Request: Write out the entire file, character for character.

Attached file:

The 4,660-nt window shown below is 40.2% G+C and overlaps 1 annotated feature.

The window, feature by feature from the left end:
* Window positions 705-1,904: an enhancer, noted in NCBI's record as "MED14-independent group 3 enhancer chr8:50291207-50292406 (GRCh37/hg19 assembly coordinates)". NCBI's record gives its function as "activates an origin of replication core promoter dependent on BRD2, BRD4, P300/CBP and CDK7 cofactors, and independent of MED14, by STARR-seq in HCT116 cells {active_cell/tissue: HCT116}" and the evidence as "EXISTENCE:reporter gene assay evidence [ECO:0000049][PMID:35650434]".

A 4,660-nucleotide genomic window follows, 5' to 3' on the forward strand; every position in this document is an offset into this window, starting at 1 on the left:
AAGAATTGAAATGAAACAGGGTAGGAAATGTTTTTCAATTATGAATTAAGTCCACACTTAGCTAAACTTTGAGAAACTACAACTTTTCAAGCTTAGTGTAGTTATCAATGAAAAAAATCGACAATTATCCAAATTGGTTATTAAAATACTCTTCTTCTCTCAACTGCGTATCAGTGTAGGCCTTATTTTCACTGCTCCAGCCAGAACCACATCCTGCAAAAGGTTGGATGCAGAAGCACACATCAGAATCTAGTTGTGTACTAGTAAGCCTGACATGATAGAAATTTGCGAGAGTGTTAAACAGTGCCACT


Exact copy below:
The 4,660-nt window shown below is 40.2% G+C and overlaps 1 annotated feature.

The window, feature by feature from the left end:
* Window positions 705-1,904: an enhancer, noted in NCBI's record as "MED14-independent group 3 enhancer chr8:50291207-50292406 (GRCh37/hg19 assembly coordinates)". NCBI's record gives its function as "activates an origin of replication core promoter dependent on BRD2, BRD4, P300/CBP and CDK7 cofactors, and independent of MED14, by STARR-seq in HCT116 cells {active_cell/tissue: HCT116}" and the evidence as "EXISTENCE:reporter gene assay evidence [ECO:0000049][PMID:35650434]".

A 4,660-nucleotide genomic window follows, 5' to 3' on the forward strand; every position in this document is an offset into this window, starting at 1 on the left:
AAGAATTGAAATGAAACAGGGTAGGAAATGTTTTTCAATTATGAATTAAGTCCACACTTAGCTAAACTTTGAGAAACTACAACTTTTCAAGCTTAGTGTAGTTATCAATGAAAAAAATCGACAATTATCCAAATTGGTTATTAAAATACTCTTCTTCTCTCAACTGCGTATCAGTGTAGGCCTTATTTTCACTGCTCCAGCCAGAACCACATCCTGCAAAAGGTTGGATGCAGAAGCACACATCAGAATCTAGTTGTGTACTAGTAAGCCTGACATGATAGAAATTTGCGAGAGTGTTAAACAGTGCCACT